At 24, Mark Botnick is in charge of outreach to the Jewish community for Mike Bloomberg’s third mayoral campaign. The Yonkers native, an alumnus of Westchester Day School and Westchester Hebrew High School, worked on Bloomberg’s last campaign while still at Queens College and afterward went to work at the city’s Community Assistance Unit until this year. A Democrat, he lives on the Upper West Side.
Q: How does it look for the re-election? Do you think the mayor will pull it off?
A:You can’t take anything for granted. He’s going to make sure to touch each and every voter and come up with innovative ideas to try new things.
What does he consider his proudest accomplishment?
Making the city a better place. Crime is down, education is much better; the goal is to leave the city a better place than it was, especially for children, and he will continue to do so, hopefully for the next four years.
What are some of the issues he’s talking about to the Jewish community?
Obviously, safety is paramount. Under his leadership we have enhanced the NYPD’s counterterrorism division and you see it worked in Riverdale. He’s gone to Israel many times to show his support and said if rockets were being launched at New York City he’d react the same way.
With all those commercials almost 24/7 is there a risk of Bloomberg fatigue?
The mayor was at a dinner a couple of weeks ago where someone said he should run for a third term. So you can never do enough, you can’t take anything for granted, you leave no stone unturned: mail, television, shaking hands on the street. It’s important for the Jewish community to go out and vote. It shows that they are important in what happens in the city and that their voices are heard.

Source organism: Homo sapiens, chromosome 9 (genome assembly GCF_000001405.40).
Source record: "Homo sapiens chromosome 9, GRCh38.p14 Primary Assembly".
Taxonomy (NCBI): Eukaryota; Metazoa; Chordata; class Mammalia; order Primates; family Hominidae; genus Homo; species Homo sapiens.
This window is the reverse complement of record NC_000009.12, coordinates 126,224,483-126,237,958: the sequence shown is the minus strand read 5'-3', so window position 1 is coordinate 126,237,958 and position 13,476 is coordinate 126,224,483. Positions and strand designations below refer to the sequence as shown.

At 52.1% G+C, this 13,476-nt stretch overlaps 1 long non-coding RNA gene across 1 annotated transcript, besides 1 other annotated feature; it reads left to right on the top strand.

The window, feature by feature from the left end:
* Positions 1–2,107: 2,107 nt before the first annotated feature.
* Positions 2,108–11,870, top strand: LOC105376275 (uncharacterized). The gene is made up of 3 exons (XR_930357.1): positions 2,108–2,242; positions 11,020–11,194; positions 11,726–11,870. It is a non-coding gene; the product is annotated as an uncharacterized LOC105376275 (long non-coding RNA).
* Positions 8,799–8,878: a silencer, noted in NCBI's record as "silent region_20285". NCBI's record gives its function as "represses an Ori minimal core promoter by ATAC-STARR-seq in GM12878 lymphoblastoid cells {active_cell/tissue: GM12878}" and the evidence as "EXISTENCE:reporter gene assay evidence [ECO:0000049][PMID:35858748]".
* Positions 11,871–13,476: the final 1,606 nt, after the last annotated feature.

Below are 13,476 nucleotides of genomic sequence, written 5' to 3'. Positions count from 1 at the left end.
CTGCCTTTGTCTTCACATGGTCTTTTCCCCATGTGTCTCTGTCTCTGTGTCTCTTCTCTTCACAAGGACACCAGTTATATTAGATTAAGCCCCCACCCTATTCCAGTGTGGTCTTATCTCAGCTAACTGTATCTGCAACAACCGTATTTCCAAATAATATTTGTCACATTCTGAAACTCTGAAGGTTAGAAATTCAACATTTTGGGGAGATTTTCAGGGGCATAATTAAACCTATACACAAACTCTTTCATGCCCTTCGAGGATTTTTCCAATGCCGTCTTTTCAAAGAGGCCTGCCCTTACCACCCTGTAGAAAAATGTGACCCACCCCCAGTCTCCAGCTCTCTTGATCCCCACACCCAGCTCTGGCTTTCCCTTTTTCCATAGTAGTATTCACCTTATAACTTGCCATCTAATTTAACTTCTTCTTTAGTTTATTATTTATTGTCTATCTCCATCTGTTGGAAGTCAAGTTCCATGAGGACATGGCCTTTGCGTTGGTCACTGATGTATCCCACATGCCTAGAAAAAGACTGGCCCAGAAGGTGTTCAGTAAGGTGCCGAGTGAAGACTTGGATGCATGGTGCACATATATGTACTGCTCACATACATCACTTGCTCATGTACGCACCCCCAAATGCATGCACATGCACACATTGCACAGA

What’s your sense of how the Jewish community feels about term limits and the mayor having worked to overturn them?
The mayor didn’t change term limits; the City Council passed the legislation. Our community, like many New Yorkers, feels that changing term limits is about choice, and with the change in the law there is an added choice.
How did you get involved in politics?
My parents met in government many years ago in the congressional office of Ed Koch. My father was special adviser, and my mother worked as a legislative aide. I majored in political science in college, and in 2005 when I started interning for the mayor I got the bug and went back to City Hall, where there was a real opportunity for flexibility to try and implement ideas and new innovative things.
As a Democrat working for a Republican [Bloomberg is now an independent], did you ever consider switching parties?
A lot of my views coincide with [those] of the mayor, a more independent look at things based on issues and not party affiliation. Partisanship bothers me.